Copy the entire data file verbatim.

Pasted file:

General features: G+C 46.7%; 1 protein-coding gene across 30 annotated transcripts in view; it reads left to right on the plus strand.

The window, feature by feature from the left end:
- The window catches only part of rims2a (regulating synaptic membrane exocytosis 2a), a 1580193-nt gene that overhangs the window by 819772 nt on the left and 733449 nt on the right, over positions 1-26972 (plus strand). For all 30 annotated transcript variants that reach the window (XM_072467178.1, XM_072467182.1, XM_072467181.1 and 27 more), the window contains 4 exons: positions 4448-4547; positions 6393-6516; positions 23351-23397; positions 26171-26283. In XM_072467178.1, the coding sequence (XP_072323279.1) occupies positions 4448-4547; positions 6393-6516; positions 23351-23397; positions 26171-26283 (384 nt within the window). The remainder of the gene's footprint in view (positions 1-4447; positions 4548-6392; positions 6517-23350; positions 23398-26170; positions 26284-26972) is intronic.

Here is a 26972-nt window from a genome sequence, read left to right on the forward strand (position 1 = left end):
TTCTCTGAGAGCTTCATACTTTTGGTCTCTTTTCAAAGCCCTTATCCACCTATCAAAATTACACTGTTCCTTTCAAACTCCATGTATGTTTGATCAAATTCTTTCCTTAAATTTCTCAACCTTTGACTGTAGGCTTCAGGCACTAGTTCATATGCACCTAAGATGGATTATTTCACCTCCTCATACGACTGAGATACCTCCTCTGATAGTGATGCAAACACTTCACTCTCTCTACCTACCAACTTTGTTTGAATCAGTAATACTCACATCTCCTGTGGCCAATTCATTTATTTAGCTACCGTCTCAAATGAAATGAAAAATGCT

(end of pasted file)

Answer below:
General features: G+C 46.7%; 1 protein-coding gene across 30 annotated transcripts in view; it reads left to right on the plus strand.

The window, feature by feature from the left end:
- The window catches only part of rims2a (regulating synaptic membrane exocytosis 2a), a 1580193-nt gene that overhangs the window by 819772 nt on the left and 733449 nt on the right, over positions 1-26972 (plus strand). For all 30 annotated transcript variants that reach the window (XM_072467178.1, XM_072467182.1, XM_072467181.1 and 27 more), the window contains 4 exons: positions 4448-4547; positions 6393-6516; positions 23351-23397; positions 26171-26283. In XM_072467178.1, the coding sequence (XP_072323279.1) occupies positions 4448-4547; positions 6393-6516; positions 23351-23397; positions 26171-26283 (384 nt within the window). The remainder of the gene's footprint in view (positions 1-4447; positions 4548-6392; positions 6517-23350; positions 23398-26170; positions 26284-26972) is intronic.

Here is a 26972-nt window from a genome sequence, read left to right on the forward strand (position 1 = left end):
TTCTCTGAGAGCTTCATACTTTTGGTCTCTTTTCAAAGCCCTTATCCACCTATCAAAATTACACTGTTCCTTTCAAACTCCATGTATGTTTGATCAAATTCTTTCCTTAAATTTCTCAACCTTTGACTGTAGGCTTCAGGCACTAGTTCATATGCACCTAAGATGGATTATTTCACCTCCTCATACGACTGAGATACCTCCTCTGATAGTGATGCAAACACTTCACTCTCTCTACCTACCAACTTTGTTTGAATCAGTAATACTCACATCTCCTGTGGCCAATTCATTTATTTAGCTACCGTCTCAAATGAAATGAAAAATGCT